Bookmark   July 14, 2010 at 1:36AM
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Michelia-Mickey

I had been airlayering my michelia alba tree for so many times and none of them were successful. But on June last year 2011, I did try to airlayering on my michelia alba again. Guss what? On July 16 2012 when I unwrapped the pouch on the airlayering part, I found some roots coming out from the pouch. I was so happy. Finally I did it. Later on of this week I will cut the rooted branch and transplant it to a pot. I will way for at a few years before I will plant it into the ground. I live in San Francisco,Ca. Here is the rooted branch of the michelia alba.

    Bookmark   July 24, 2012 at 11:58AM
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Michelia-Mickey

On Aug 2012 I transplanted my airlayering michelia alba into a pot in my backyard next to the my big michela alba tree. But today I notice that on the top two branches, they turn to brown. But the bottom branches are still green. Are the michelia alba still ok to grow? Thank you for any information. See the picture below.

    Bookmark   August 28, 2012 at 2:14PM
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ken_adrian Adrian MI cold Z5

i wish you would have started your own post.. so this reply came to your email ... or i may never know if you remember to come back to see it..

that is a very big branch.. for a very small amount of roots.. i does not surprise me.. that it is sacrificing leaves...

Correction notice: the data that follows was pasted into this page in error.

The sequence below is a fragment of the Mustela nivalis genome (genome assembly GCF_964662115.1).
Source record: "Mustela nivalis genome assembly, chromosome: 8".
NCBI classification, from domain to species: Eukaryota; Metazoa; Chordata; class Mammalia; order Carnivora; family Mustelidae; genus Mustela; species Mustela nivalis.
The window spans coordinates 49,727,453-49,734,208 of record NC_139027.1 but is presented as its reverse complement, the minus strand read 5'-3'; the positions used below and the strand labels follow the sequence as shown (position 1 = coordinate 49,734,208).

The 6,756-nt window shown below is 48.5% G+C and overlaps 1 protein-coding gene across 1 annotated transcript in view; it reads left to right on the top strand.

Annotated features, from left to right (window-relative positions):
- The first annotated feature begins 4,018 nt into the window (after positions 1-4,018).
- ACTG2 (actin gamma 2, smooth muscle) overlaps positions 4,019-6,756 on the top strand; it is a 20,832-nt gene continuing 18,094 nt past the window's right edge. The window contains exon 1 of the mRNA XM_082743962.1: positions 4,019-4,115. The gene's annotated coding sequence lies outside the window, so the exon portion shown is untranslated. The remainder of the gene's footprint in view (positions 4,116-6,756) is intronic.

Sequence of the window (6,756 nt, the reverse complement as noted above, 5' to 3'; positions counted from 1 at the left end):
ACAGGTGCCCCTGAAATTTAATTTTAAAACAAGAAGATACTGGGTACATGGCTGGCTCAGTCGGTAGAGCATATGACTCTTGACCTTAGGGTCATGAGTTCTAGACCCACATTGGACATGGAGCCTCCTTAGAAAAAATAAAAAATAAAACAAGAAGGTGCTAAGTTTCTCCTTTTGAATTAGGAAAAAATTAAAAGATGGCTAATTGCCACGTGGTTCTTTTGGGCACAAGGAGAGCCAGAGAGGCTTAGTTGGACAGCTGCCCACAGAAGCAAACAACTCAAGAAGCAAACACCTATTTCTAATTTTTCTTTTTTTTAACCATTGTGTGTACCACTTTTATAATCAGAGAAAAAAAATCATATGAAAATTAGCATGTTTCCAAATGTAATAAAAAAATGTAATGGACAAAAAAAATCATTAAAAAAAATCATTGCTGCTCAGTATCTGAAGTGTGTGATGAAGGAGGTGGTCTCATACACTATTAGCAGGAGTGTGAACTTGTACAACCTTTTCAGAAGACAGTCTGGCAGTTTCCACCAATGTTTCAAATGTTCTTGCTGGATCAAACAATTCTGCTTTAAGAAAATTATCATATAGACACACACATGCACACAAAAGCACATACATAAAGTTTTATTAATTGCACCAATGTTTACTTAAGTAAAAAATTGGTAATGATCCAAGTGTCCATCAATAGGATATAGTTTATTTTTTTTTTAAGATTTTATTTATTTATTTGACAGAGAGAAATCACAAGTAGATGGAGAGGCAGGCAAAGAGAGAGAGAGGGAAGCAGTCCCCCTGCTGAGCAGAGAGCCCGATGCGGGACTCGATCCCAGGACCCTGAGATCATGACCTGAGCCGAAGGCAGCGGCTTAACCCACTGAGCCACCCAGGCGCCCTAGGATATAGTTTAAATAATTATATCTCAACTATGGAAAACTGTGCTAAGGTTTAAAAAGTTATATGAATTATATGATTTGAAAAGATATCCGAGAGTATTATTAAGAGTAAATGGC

all you can do.. is make sure it is properly watered.. not drowned.. and hope that it can get those roots functioning enough to put out some buds ... a fine misting a couple times a day might help the leaves.. but that will have nothing to do with the pot and the roots .... and proper watering ...

you may lose all the above.. but if it buds from dormant buds down near the root mass.. you should be all set ...

i see the tree is very large.. but i would suggest you should try much smaller pieces.. when you try again .... if you can figure out how to reach them ...

you failed a couple times.. now you know it will work.. dont give up now... keep trying ... its fun

ken

    Bookmark   September 2, 2012 at 12:14PM
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Michelia-Mickey

The photo that I posted on Aug 28 2012 was the michelia alba that I airlayered on June 2011 and it rooted on July 2012. I cutted the airlayered branch had the root into the pot on Aug 2012. Today I found that the bulds on that airlayered michelia albra branch are blooming. I am so happy to see that. That mean my airlayered michelia alba is growing. What a success!!!! You can see the "white" bulds on the photo.

    Bookmark   October 5, 2012 at 5:56PM